The big story this week was the unauthorised distribution of Malcolm Turnbull’s memoir A Bigger Picture, allegedly by a staffer in the Prime Minister’s Office, which Hardie Grant chief executive Sandy Grant said the company would be referring to the Australian Federal Police. Today, Grant confirmed that Hardie Grant has reached a settlement with the staffer for an ‘undisclosed sum’, and that the staffer has disclosed how they got the book and to whom it was distributed. Members of the book trade have condemned the illegal distribution of copyrighted material, especially during this time of economic crisis.
In more new responses to Covid-19, Bloomsbury announced it will implement salary reductions for the majority of its staff among other cost-saving measures, while a new program from Booked Out, as well as a new online author listing from ALIA and the ASA, aim to connect authors with schools and libraries for virtual visits.
In awards news, K M Kruimink’s 19th-century Tasmania-set historical novel A Treacherous Country won the 2020 The Australian/Vogel’s Literary Award and a number of Australian publishers and writers were shortlisted for international awards. Sydney writer Malla Nunn won the LA Times Book Prize for YA for her novel When the Ground is Hard; Affirm Press, Hardie Grant Egmont and Windy Hollow Books were among the publishers shortlisted in the Oceania category for the Bologna Prize for Best Children’s Publisher of the Year; and Australian writer Andrea E Macleod was shortlisted for the 2020 Commonwealth Short Story Prize in the Pacific category.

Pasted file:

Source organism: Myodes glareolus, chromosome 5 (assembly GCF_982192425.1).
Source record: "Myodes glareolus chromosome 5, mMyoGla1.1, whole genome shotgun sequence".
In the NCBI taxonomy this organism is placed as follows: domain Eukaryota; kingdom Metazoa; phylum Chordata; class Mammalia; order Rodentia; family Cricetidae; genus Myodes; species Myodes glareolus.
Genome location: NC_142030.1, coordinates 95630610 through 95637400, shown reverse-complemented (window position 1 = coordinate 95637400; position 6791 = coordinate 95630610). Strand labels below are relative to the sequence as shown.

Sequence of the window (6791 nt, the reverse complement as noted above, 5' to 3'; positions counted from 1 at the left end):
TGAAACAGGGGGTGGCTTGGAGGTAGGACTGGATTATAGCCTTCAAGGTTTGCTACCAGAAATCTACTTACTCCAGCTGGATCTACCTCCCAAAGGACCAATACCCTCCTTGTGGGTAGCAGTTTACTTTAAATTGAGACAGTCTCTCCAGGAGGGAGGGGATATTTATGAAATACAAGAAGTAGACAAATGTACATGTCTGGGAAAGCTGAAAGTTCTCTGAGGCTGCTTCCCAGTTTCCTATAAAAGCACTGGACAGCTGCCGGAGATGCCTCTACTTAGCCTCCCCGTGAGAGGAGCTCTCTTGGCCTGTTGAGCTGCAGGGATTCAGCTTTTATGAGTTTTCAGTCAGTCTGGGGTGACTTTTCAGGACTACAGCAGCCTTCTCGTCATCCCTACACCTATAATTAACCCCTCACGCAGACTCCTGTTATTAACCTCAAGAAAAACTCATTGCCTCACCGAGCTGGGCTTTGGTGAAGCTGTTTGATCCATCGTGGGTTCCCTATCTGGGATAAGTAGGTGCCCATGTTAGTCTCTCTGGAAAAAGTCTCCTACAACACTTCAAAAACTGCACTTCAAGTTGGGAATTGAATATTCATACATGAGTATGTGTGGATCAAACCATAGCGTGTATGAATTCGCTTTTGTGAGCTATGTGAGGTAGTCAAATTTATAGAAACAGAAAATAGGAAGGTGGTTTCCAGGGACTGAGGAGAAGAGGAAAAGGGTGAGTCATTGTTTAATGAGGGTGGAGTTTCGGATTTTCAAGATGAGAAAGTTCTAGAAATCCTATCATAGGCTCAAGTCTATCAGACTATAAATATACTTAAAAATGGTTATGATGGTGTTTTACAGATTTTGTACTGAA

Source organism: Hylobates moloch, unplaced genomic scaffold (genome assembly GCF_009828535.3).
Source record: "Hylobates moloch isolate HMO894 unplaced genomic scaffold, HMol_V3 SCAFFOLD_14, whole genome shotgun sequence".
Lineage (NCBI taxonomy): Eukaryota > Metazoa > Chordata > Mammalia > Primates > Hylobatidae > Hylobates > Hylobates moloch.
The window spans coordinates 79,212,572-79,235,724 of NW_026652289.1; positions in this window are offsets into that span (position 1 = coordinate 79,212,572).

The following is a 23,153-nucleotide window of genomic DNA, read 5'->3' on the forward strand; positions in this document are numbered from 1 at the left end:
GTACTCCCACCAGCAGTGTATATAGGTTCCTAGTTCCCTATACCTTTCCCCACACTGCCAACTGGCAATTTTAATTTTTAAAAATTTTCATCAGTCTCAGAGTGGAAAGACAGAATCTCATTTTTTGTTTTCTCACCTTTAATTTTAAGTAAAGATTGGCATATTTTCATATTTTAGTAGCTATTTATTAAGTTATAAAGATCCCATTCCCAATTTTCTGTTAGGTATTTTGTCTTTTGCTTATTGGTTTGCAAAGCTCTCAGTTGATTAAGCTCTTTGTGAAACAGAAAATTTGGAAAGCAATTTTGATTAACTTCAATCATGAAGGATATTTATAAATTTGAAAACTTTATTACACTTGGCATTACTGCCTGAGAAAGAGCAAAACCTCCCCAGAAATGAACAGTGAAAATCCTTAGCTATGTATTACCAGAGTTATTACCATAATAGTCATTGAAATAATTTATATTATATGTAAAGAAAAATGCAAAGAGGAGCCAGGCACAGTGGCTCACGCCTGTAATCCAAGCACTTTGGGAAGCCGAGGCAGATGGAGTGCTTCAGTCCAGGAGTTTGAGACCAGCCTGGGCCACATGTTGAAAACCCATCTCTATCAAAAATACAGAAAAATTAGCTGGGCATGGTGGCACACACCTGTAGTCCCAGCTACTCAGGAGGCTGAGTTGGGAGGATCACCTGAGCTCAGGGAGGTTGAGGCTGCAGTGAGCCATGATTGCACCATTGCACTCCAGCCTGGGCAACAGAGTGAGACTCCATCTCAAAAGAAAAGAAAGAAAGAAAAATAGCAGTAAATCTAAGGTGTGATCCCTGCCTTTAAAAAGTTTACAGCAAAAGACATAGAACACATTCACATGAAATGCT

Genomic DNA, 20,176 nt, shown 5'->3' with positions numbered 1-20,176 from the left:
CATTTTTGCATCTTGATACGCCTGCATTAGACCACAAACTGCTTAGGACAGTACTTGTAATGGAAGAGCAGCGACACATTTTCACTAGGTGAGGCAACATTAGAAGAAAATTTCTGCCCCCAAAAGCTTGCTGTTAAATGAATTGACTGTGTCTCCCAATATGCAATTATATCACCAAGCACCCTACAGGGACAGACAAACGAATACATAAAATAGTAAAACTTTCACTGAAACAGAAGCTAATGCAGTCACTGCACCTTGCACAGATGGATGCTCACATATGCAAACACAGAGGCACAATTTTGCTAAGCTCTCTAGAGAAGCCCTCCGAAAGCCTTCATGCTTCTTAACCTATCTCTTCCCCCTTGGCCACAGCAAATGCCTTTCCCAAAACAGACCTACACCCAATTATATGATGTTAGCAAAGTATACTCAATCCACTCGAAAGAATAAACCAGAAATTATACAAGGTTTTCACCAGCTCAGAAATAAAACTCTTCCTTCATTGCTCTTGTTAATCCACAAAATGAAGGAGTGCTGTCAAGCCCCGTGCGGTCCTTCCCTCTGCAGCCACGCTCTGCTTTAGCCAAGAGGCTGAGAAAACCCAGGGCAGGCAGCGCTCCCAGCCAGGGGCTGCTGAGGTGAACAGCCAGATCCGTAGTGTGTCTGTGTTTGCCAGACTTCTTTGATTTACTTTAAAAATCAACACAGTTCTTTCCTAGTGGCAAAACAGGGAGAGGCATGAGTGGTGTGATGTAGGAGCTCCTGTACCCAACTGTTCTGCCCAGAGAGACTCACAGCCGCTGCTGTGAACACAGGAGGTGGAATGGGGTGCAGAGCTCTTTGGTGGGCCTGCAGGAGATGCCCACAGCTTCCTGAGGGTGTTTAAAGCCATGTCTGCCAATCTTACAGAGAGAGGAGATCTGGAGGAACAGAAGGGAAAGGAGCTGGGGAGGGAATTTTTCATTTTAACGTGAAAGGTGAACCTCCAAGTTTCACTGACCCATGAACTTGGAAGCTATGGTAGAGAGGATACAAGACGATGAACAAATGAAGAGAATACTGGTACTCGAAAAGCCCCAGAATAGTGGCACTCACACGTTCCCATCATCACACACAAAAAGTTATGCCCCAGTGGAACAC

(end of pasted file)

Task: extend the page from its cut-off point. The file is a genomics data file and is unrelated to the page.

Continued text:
Overseas, the shortlist for this year’s Women’s Prize for Fiction was announced; the International Booker Prize, for which Australian writer Shokoofeh Azar has been shortlisted, was postponed; Amazon closed six of its warehouses after a court ruling stopped the delivery of nonessential items in France; and the winner of the US$50k International Prize for Arabic Fiction was announced.